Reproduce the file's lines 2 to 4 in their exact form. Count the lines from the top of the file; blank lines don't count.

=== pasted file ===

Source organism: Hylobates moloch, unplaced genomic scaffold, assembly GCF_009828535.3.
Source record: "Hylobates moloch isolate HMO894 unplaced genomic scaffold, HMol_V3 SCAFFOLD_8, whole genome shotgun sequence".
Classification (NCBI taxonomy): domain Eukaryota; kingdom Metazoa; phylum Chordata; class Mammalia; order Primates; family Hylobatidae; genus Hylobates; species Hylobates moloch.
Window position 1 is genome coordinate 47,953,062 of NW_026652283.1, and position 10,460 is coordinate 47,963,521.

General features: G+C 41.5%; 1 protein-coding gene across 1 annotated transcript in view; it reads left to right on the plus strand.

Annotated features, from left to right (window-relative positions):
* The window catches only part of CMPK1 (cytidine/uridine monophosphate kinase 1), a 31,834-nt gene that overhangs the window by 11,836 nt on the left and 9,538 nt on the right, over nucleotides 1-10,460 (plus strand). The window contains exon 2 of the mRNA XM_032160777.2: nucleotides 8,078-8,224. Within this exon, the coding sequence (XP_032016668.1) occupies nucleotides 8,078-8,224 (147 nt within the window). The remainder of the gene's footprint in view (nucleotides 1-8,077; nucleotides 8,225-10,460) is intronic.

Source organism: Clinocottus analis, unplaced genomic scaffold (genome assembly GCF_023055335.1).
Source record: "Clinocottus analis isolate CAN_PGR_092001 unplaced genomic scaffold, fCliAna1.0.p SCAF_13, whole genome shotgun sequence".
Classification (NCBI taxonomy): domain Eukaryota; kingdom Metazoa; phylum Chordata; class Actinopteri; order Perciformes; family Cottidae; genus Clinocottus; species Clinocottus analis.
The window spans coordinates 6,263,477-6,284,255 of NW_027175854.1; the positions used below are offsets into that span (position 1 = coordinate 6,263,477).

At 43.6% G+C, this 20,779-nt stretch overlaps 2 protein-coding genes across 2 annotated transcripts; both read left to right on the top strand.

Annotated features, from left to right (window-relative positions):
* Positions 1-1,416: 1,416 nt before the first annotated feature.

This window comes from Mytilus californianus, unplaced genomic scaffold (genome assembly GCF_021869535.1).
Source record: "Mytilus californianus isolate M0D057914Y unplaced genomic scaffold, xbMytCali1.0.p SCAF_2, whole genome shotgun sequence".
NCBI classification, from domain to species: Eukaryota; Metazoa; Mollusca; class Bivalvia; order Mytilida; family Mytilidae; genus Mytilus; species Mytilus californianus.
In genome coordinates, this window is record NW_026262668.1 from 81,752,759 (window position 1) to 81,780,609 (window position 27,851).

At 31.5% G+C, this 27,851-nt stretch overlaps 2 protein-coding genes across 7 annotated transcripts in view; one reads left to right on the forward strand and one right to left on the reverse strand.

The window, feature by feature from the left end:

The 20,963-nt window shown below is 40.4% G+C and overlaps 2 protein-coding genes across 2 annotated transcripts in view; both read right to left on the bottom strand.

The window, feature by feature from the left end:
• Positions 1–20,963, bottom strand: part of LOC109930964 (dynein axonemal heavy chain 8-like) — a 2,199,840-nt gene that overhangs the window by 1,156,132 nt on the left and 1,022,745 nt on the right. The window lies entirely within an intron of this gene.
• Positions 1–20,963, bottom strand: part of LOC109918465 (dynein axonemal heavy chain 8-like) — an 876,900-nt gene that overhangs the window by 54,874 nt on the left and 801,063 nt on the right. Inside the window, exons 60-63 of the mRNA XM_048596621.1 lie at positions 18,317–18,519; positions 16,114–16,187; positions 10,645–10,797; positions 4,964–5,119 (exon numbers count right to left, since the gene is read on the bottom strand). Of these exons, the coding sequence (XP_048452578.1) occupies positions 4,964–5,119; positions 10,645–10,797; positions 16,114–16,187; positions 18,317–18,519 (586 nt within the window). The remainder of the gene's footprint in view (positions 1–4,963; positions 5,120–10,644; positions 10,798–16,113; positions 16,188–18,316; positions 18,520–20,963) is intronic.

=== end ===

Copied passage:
Source record: "Hylobates moloch isolate HMO894 unplaced genomic scaffold, HMol_V3 SCAFFOLD_8, whole genome shotgun sequence".
Classification (NCBI taxonomy): domain Eukaryota; kingdom Metazoa; phylum Chordata; class Mammalia; order Primates; family Hylobatidae; genus Hylobates; species Hylobates moloch.
Window position 1 is genome coordinate 47,953,062 of NW_026652283.1, and position 10,460 is coordinate 47,963,521.